Effects of Menstrual Cycle and Injury

Another component to this nuanced subject is women’s susceptibility to injury during their menstrual cycles. Some research shows that athletic performance doesn’t vary much throughout the menstrual cycle, while other studies prove female track-and-field athletes land jumps slightly differently during certain phases of their menstrual cycles. 

A study conducted by a Women’s Super League club found that over the course of three years, the 26 players they monitored were six times more likely to pick up a muscle injury in the days leading up to their period, compared to when they were on their period. Hormonal fluctuations throughout the phases of the menstrual cycle alter values like laxity, strength, body temperature, and neuromuscular control, among others, exposing athletes to a higher risk of injury.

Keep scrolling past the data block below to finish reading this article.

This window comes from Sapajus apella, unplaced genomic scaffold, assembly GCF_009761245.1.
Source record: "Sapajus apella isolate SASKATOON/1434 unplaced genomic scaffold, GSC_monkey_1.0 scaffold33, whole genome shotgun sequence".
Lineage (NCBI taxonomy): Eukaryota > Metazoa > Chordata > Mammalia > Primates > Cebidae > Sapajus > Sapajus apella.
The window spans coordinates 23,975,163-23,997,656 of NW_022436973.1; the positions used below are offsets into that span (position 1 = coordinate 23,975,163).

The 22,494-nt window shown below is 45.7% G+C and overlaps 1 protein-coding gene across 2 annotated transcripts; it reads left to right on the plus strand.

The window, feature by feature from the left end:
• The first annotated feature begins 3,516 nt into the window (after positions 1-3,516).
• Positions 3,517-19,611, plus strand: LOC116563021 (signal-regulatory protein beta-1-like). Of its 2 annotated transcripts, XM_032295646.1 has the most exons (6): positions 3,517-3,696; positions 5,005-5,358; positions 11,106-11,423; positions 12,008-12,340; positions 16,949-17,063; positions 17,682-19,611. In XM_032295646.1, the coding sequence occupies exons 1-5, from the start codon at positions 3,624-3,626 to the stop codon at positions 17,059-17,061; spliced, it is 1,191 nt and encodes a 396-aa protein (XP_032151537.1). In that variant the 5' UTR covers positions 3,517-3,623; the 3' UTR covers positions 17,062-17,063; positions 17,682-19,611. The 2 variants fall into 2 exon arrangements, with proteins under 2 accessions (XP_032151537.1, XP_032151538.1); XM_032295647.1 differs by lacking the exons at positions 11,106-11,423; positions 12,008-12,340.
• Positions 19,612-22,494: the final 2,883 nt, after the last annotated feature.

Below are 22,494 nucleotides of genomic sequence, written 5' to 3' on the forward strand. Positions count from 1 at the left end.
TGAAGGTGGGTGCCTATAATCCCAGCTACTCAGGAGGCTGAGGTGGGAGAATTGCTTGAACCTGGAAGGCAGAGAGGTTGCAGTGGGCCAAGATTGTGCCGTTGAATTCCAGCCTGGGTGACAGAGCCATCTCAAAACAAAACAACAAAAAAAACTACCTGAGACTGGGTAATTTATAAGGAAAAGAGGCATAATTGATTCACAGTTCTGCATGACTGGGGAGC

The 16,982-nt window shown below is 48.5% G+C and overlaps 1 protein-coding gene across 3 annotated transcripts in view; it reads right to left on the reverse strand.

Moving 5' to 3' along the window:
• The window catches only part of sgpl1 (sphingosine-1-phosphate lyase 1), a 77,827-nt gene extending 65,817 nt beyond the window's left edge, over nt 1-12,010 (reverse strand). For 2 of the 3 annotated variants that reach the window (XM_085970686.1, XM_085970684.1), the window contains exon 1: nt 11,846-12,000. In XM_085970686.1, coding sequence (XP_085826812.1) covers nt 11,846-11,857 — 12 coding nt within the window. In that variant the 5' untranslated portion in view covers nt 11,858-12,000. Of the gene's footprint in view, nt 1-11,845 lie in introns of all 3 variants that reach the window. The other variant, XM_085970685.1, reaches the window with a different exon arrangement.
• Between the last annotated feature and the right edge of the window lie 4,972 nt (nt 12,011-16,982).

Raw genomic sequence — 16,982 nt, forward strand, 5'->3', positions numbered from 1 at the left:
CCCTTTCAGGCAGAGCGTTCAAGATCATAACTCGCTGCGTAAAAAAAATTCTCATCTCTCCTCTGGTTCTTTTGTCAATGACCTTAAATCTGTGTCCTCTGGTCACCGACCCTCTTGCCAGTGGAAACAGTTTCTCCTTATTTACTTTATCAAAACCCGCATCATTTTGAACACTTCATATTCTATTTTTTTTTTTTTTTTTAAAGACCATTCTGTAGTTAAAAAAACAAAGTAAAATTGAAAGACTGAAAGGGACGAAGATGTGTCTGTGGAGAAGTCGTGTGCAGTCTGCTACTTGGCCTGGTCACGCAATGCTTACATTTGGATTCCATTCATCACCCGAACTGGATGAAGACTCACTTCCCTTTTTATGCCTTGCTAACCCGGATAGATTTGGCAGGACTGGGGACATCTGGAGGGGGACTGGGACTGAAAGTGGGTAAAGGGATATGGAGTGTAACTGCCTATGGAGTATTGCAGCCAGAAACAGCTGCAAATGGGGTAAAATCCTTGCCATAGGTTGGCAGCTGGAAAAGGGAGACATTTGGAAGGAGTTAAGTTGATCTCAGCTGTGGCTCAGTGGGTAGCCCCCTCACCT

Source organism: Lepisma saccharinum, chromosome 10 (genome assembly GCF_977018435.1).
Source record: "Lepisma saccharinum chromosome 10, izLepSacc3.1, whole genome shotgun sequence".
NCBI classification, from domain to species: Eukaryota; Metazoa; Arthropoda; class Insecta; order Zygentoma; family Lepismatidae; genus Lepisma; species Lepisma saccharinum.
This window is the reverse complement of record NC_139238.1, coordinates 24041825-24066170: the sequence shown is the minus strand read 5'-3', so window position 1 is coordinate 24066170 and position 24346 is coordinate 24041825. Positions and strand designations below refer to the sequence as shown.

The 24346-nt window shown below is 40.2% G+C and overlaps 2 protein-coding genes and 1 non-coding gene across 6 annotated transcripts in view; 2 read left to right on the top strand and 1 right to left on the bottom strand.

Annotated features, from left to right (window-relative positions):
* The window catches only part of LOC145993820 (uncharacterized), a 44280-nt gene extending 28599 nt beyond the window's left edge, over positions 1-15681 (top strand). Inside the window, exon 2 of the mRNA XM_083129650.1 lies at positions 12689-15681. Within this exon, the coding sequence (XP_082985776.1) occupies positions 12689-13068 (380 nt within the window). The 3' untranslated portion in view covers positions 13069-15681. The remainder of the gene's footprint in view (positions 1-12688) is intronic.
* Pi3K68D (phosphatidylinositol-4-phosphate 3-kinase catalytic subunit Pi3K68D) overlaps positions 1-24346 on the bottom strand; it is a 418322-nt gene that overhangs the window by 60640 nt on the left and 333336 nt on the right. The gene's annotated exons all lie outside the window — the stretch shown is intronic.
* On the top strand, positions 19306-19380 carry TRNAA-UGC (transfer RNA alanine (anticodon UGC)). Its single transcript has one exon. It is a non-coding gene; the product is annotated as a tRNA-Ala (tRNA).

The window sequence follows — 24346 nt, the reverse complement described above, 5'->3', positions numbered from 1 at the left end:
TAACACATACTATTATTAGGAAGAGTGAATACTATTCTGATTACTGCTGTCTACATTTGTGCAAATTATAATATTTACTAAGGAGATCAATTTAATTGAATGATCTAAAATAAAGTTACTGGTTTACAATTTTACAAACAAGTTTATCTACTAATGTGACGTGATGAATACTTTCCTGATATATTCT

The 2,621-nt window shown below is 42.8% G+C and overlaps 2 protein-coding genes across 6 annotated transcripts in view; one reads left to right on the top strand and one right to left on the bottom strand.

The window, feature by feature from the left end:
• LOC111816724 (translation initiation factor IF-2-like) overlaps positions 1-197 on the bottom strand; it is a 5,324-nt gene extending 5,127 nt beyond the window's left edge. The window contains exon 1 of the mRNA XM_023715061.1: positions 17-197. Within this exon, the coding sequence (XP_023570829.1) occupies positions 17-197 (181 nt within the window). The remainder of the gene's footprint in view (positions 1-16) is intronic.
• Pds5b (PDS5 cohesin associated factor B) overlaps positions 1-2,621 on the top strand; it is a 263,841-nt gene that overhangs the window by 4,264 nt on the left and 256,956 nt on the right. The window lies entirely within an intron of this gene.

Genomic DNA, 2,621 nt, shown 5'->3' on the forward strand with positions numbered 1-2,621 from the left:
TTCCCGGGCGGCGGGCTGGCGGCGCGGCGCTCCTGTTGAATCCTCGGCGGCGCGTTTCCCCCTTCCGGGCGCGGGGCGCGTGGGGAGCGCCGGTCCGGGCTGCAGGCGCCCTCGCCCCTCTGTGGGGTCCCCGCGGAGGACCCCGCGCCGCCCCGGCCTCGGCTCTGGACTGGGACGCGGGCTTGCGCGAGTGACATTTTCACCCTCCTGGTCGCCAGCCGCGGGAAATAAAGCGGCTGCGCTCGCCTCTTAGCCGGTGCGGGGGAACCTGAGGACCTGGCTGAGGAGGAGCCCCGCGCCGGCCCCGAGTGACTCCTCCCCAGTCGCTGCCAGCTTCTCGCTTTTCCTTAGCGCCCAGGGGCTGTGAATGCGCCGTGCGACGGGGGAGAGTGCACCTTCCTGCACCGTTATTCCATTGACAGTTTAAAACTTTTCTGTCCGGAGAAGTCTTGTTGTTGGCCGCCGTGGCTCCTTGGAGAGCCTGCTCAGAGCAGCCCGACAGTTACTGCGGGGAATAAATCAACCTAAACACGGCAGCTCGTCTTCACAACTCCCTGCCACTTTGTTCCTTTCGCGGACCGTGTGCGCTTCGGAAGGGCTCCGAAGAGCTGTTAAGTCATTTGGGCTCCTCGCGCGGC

What this ultimately proves, beyond the fact that performance capability is deeply intertwined with where a woman falls in her cycle, is that larger pools of research need to be conducted, as there is a tangible lack of scientific investment within female sports.

And lastly, the most powerful tool we have is conversation.

Four-time Olympic gold medallist Laura Trott shares that it's critical to openly talk about menstruation, as it will diminish the taboo of what should be seen as a very normal process of the female body. More common conversation about the subject will also help training and other self-efficacy programs in support of female athletes and encourage research into better athlete management strategies.